Boyd's first catch was a diving 22-yarder that came on a pass from Andy Dalton.
The rookie also caught a pass from AJ McCarron when he hauled in a 12-yard touchdown in the second quarter.
The 2016 second-round pick also had a 24-yard punt return in the game.
Boyd wasn't the only one who looked good on Thursday, as both Bengals quarterbacks also looked sharp. On the Bengals' opening offensive possession, Dalton led the team on an eight-play, 74-yard touchdown drive. The Red Rifle was 5 of 5 for 63 yards on the drive. Dalton finished the game 7 of 9 for 79 yards.
As for McCarron, he continued to show why the Bengals have the best backup quarterback situation in the NFL. The Bengals' No. 2 quarterback went 10 of 15 for 95 yards and a touchdown against the Lions.
One Bengals player who didn't look sharp was kicker Mike Nugent, who missed an extra point in Detroit, a miss that comes just one week after he missed a 48-yard field goal in the Bengals' preseason opener. That being said, the Bengals kicker did redeem himself in Detroit with a 50-yard field goal in the fourth quarter. -- JB
9. Heads up, Packers fans: Eddie Lacy looks like 2014 Eddie Lacy
All offseason we've heard about how Packers running back Eddie Lacy has worked to slim down his figure, get in shape and return to being the dominant runner he was at the end of the 2014 season. 2015 -- a full-blown disaster -- was in the rearview mirror as Lacy prepared to help give the Packers some true balance.
It's easy to be skeptical of "best shape of his life" reports in June and July. The rubber meets the road in August when action starts. And Lacy looks darn good. He remains decidedly non-photogenic (he looks wide when running), but he showed much better burst and decisiveness through the hole, as well as explosion down the field.
Lacy also plunged in from the 1-yard line for a score.
All told he ran nine times in the first quarter for 45 yards and a score. It was an impressive effort for a guy who spent the entire offseason in Mike McCarthy's doghouse. If he's ready to full speed, the Packers offense is going to be filthy. -- WB
10. Raiders have a superstar on defense
If you're looking for a non-J.J. Watt version of a Defensive Player of the Year candidate, look no further than Khalil Mack. The Raiders defensive lineman exploded on the scene in 2015 and showed no signs of slowing down during a matchup against the Packers.
For much of the night he was going up against undrafted free agent Joe Caldwell, a seriously unfair mismatch. Regardless of where he was stationed, Mack was doing work and spending the evening in the Packers' kitchen.
He's just so effective both as a pass rusher and a run stopper it wouldn't be hard to see him put up huge numbers, make a huge impact and get the votes if the Raiders make a leap.
The Raiders defensive didn't exactly stop the Packers early though. Despite no Aaron Rodgers, Green Bay did a nice job moving down the field and creating running lanes for Lacy. -- WB
11. Russell Wilson runs for his life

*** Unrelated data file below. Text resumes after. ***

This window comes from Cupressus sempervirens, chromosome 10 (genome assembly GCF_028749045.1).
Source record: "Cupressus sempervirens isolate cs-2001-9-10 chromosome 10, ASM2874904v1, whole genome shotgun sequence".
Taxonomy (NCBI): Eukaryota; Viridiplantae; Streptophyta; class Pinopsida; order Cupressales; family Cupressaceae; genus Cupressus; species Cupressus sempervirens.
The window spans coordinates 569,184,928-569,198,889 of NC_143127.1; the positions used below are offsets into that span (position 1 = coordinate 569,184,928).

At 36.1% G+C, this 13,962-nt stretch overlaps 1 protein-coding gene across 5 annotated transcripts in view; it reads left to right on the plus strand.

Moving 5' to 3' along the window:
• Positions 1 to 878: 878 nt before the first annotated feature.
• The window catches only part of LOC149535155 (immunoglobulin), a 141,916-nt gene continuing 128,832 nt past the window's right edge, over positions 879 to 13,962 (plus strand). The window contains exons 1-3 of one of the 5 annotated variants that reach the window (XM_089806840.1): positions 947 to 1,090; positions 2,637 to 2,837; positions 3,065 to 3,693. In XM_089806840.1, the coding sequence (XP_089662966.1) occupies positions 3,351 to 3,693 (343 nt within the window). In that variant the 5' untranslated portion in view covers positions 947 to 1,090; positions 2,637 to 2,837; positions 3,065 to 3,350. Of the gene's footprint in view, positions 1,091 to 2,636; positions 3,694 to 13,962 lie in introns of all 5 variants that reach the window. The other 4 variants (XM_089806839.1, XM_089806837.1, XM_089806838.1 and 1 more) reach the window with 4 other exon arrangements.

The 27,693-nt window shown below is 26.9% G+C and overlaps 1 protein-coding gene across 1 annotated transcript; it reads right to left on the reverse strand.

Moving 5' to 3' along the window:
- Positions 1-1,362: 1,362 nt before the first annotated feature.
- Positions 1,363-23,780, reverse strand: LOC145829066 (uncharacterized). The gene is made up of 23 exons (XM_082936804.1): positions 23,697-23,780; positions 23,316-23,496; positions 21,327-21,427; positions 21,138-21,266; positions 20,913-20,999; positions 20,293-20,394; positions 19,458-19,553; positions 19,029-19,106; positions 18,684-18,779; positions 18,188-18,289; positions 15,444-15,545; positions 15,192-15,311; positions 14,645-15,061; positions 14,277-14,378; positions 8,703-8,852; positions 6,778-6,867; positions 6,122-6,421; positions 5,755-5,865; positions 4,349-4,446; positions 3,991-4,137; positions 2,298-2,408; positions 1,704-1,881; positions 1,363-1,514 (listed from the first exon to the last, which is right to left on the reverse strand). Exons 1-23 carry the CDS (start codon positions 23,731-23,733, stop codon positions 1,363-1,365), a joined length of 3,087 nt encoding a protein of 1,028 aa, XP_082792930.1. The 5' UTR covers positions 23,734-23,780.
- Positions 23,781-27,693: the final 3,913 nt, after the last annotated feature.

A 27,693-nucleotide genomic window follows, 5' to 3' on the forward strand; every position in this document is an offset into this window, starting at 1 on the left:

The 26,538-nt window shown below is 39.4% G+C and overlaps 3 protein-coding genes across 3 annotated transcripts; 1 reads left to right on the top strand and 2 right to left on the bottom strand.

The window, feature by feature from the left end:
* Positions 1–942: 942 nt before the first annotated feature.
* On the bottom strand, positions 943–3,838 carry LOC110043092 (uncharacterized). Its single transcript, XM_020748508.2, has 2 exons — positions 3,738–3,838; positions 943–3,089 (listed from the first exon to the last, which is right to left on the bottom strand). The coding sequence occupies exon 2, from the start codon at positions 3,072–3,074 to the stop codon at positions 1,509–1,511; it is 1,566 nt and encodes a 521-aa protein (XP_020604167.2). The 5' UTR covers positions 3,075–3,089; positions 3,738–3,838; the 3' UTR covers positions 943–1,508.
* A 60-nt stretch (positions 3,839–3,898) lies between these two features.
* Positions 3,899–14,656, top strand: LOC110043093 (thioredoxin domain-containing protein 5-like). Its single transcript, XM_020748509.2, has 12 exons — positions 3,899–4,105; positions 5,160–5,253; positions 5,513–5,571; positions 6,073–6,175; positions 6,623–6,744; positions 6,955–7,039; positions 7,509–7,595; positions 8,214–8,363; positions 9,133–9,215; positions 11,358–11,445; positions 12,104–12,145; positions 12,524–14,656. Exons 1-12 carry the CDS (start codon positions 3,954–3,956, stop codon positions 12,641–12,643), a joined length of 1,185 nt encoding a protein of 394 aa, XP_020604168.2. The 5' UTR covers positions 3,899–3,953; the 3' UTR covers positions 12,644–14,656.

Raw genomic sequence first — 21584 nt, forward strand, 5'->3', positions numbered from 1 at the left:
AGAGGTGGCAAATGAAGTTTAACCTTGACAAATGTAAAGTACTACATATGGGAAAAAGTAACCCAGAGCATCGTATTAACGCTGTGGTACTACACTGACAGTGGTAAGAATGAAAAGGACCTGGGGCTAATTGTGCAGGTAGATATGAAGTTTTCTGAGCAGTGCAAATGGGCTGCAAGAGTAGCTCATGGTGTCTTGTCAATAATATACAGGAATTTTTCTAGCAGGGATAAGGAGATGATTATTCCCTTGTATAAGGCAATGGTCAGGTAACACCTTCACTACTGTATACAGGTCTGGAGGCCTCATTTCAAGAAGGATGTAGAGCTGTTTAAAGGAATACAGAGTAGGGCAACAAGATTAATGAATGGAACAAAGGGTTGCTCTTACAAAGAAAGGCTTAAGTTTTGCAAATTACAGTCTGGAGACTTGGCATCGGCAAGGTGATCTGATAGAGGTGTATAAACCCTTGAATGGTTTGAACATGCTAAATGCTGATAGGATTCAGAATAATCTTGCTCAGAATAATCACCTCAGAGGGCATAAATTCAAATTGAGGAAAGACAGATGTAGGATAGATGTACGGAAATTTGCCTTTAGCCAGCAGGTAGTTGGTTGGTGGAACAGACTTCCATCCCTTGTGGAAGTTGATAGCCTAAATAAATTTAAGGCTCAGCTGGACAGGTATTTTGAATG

The Seahawks offensive line is already in midseason form, which isn't good news for Wilson, who was sacked 45 times in 2015, a number that was tied for the third-highest total in the NFL last season.
Wilson was sacked a total of four times against the Vikings, which is a ridiculously high number when you consider that he only played two quarters. Starting quarterbacks don't usually play for two quarters in the second preseason game, but it seemed that Wilson and Seahawks coach Pete Carroll were determined to keep Wilson in until the offense actually did something.
Unfortunately for both guys, that never happened.
Of the five offensive possessions featuring Wilson, four of them ended in punts. Wilson went 5 of 11 for 77 yards, and really, his only highlight of the night was a 31-yard pass to Tyler Lockett.
The silver lining for the Seahawks is that Christine Michael looks like a man possessed. After struggling through his first three seasons, it looks like Michael might actually be ready to contribute this year. The Seahawks' 2013 second-round pick carried the ball 10 times for 55 yards against the Vikings. Michael also caught one pass for nine yards.
12. Blair Walsh exorcises the demons (Kind of) (OK, no he didn't)
The last time we saw Blair Walsh attempting a field goal against the Seahawks, he gave us one of the biggest choke jobs of all-time: He sent a 27-yard attempt wide left with just 22 seconds left in a playoff game that the Vikings would go on to lose.
The good news for Walsh is that he got a chance to redeem himself on Thursday with a field goal from the exact same distance: 27 yards. And he made it!
The bad news for Walsh is that there's a good chance that no one in Minnesota will remember that preseason field goal 10 years from now. However, they might remember the kick Walsh missed in the fourth quarter of Thursday's game. Yup, he missed another big kick. This time around, Walsh missed from 47-yards with just 2:10 left in the fourth quarter of an 11-11 game.
Walsh's topsy-turvy game didn't hurt the Vikings though, as they held on for a 18-11 win on a night where neither Adrian Peterson and Teddy Bridgewater played a single snap.
Although the Vikings offense struggled, the defense didn't, which will probably make their defensive guru coach, Mike Zimmer, pretty happy.
Remember those four sacks on Wilson that we talked about earlier? Well, they came from four different guys.
Defensive end Everson Griffen, nose tackle Linval Joseph, linebacker Anthony Barr and safety Andrew Sendejo all sacked Wilson during the game. If you're a defensive-minded coach, you love seeing a quarterback get sacked by four different guys from four different positions.
The Vikings backups weren't bad either: They iced the game in the fourth quarter when Marcus Sherels picked off Trevone Boykin and returned it 53 yards for a touchdown.
Generally, you don't hear a lot about the action in the fourth quarter of a preseason game because the seventh string is in, but we're talking about it in this game because some crazy things happened. Besides Sherels' pick-6, there was also a play where Boykin did a crazy flip into the end zone on a Seattle two-point conversion.
Let's just say you'll never see one of the NFL's 32 starting quarterbacks do this in the preseason.